At Anglicare Victoria our focus is on transforming the futures of children and young people, families and adults.
Our vision is to resource and empower children, young people and families to achieve their full potential through: the provision of quality innovative services for children and young people; supporting vulnerable families; and the promotion of social justice.
We exist to protect the vulnerable Victorians in our community – a child suffering from abuse, a homeless young person, a woman escaping domestic violence, an impoverished couple unable to feed their family – people who desperately need help. We protect over 80,000 Victorians all across the state, each and every year.
Ending disadvantage, for enduring benefits.
With a range of direct services, we help people to overcome their immediate crises.
These services include foster care, emergency relief, food and material aid, crisis accommodation, care for children with disabilities, assistance for victims of abuse, violence and neglect, and short-term housing.
We’re also dedicated to empowering and educating Victorians, to provide them with access to brighter futures and better tomorrows.
We offer hope for a long-term solution to problems, through comprehensive support and counselling initiatives. Our focus on long-term benefits includes family and financial counselling, parenting advice and support, training programs, assistance with addiction, and advocacy.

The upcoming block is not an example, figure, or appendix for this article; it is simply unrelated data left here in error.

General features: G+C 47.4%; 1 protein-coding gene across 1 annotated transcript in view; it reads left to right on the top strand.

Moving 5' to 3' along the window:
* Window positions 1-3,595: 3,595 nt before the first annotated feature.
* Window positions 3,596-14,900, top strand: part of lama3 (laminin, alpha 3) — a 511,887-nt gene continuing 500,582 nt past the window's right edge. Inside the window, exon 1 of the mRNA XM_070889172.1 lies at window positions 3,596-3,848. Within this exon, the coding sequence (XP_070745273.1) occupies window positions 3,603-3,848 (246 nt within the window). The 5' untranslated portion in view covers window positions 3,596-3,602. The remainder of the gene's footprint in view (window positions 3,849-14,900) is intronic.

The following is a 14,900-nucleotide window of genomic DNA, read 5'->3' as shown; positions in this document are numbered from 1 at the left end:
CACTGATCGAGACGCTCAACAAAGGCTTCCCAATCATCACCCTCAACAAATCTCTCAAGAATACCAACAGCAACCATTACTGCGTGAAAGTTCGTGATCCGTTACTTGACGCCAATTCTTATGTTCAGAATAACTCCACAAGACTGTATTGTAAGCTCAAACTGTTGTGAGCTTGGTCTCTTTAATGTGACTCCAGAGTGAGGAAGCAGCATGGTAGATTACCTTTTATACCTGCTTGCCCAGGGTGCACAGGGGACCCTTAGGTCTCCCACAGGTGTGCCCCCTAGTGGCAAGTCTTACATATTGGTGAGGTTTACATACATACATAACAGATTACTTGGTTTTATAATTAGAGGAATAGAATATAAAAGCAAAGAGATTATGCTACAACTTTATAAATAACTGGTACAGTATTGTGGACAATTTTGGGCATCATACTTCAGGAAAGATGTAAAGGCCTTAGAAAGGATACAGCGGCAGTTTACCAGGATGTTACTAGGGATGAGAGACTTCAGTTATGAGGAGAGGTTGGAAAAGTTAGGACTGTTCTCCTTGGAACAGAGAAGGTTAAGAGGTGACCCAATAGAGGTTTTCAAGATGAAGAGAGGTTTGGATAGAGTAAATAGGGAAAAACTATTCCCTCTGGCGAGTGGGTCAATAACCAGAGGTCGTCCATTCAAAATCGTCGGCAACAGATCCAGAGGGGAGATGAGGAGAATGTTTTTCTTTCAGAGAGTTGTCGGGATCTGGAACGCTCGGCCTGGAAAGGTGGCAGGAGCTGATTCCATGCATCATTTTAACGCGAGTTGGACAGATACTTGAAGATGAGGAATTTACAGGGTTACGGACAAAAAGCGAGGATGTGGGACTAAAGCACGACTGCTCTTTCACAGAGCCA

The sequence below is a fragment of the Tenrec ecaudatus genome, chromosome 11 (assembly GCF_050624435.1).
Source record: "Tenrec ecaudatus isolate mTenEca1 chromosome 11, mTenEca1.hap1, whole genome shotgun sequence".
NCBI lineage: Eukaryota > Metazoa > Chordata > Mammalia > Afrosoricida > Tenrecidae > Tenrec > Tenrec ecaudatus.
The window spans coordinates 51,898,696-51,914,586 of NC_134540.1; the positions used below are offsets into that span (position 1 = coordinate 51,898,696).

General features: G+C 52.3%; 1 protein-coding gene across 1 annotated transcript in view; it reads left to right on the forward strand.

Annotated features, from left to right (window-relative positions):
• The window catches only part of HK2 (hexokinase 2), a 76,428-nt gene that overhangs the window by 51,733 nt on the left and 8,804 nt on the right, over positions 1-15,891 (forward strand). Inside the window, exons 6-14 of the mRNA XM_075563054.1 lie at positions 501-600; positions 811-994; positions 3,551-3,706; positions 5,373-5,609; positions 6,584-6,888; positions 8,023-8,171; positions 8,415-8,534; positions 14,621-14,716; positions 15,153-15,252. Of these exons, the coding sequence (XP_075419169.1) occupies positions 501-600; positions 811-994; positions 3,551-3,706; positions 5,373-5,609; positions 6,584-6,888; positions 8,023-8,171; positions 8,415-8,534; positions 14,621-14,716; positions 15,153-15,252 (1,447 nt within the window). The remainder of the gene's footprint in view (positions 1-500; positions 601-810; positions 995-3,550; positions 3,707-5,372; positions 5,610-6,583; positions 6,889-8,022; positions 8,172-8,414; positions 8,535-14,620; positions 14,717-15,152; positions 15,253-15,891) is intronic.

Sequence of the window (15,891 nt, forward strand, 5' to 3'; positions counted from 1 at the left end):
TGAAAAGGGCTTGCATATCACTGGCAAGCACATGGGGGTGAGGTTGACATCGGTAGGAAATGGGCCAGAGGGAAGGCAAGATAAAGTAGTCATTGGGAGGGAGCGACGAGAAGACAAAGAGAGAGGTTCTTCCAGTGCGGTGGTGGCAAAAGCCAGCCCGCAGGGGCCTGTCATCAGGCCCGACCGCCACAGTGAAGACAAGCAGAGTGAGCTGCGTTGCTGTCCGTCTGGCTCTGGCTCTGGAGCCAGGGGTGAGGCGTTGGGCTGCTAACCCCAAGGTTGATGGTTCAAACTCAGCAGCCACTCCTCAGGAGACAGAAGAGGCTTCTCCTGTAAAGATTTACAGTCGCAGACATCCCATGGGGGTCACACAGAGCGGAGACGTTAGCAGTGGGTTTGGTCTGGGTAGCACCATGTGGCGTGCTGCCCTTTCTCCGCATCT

We believe in and respect the value of all people, irrespective of their individual circumstances or beliefs.
Please click to find out more about Anglicare Victoria’s other services [http://www.anglicarevic.org.au/what-we-do]
Young people in care
As the state’s largest provider of out-of-home care services for disadvantaged Victorians, we ensure that children and young people can access safe environments.
The core of Anglicare Victoria’s work remains our commitment to providing nurturing homes for children and young people who are not able to live with their families for a range of reasons.
We provide a home to more than 340 Victorians each night, and can only achieve this with the support of dedicated staff and passionate volunteer carers.
Foster care provides a safe, supportive home to children and young people who cannot live with their families.
It is often used to provide temporary care while parents get help sorting out problems, or to help children or young people through a difficult period in their lives.
Children in foster care range in age from young babies through to adolescents. We need a range of carers to ensure we can match the right type of carer to a child in need.
All money raised through Altitude Shift will go to supporting children in foster care. This means it will go to finding them a place, supporting the carer, or to one of our extensive academic and emotional development programs, which are designed to help children living in care catch up with their peers.
Out of Home Care Stories
A Bright Future for Chloe